Electrodermal predictors of functional outcome and negative symptoms in schizophrenia


  • This research was supported by U.S. Public Health Service grants MH-37705 (Keith Nuechterlein, P.I.), MH-30911 (Robert Liberman, P.I.), and MH46433 (Michael Dawson, P.I.) from the National Institute of Mental Health.

  • We thank the following individuals for helping with data collection: Craig Childress, Rhonda Daily, Karen Hemmerling, Cheryl Fogel, and Kenneth Zaucha. For assistance in data scoring and management, we thank Penny Jennings, Christopher Ladner, Michael Runyon, Marilyn Runyon, Mitchell Stoddard, and Lauren Weinstock. For computer data scoring programs we are grateful to Barbara Carlton, Bill Troyer, and William C. Williams. We acknowledge the help of the following individuals with administering and scoring the Brief Psychiatric Rating Scale: Sally Friedlob, Debbie Gioia-Hasick, David Lukoff, Sandy Rappe, Margie Stratton, and Joseph Tietz. Training in the use of the BPRS was provided by the Diagnosis and Pathology Unit of the UCLA Clinical Research Center for the Study of Schizophrenia. Statistical advice and assistance were provided by Jim Mintz and Sun Hwang of the Methodological and Statistical Unit of the UCLA Clinical Research Center for the Study of Schizophrenia. We thank treating psychiatrists at the UCLA Aftercare Research Program George Bartzokis and David Fogelson. Finally, we thank Robert P. Liberman for his leadership of the UCLA Clinical Research Center for the Study of Schizophrenia.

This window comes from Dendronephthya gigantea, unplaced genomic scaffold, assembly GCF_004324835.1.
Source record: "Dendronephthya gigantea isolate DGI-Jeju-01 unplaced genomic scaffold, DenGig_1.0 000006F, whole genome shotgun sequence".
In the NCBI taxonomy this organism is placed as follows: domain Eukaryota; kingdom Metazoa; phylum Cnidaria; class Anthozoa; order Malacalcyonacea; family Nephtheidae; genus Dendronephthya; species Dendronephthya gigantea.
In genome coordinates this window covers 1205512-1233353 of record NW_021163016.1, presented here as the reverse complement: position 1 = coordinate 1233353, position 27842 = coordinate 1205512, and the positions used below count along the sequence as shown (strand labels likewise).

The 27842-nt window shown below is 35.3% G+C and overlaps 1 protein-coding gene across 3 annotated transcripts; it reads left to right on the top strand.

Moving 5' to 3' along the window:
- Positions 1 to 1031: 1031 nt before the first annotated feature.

Address reprint requests to: Anne M. Schell, Psychology Department, Occidental College, 1600 Campus Road, Los Angeles, CA 90041, USA. E-mail: Schell@oxy.edu.


The ability of electrodermal variables to predict negative symptoms and functional outcome over a 1-year period in schizophrenia was investigated in 78 young, recent-onset outpatients. Patients were stabilized on standardized medication and largely free of psychotic symptoms. Higher levels of both tonic (skin conductance level, nonspecific skin conductance response rate) and phasic (number of skin conductance orienting responses) activity were associated with more negative symptoms and with a combination of poorer social and occupational outcome at 1-year follow-up. This pattern was seen in both male and female patients, and in older and younger patients. Results are interpreted as suggesting that high levels of arousal and overreactivity to the environment may interfere with efficient cognitive processing in schizophrenia, contributing to poor outcome, and that negative symptoms might partially serve as a means of coping with overarousal.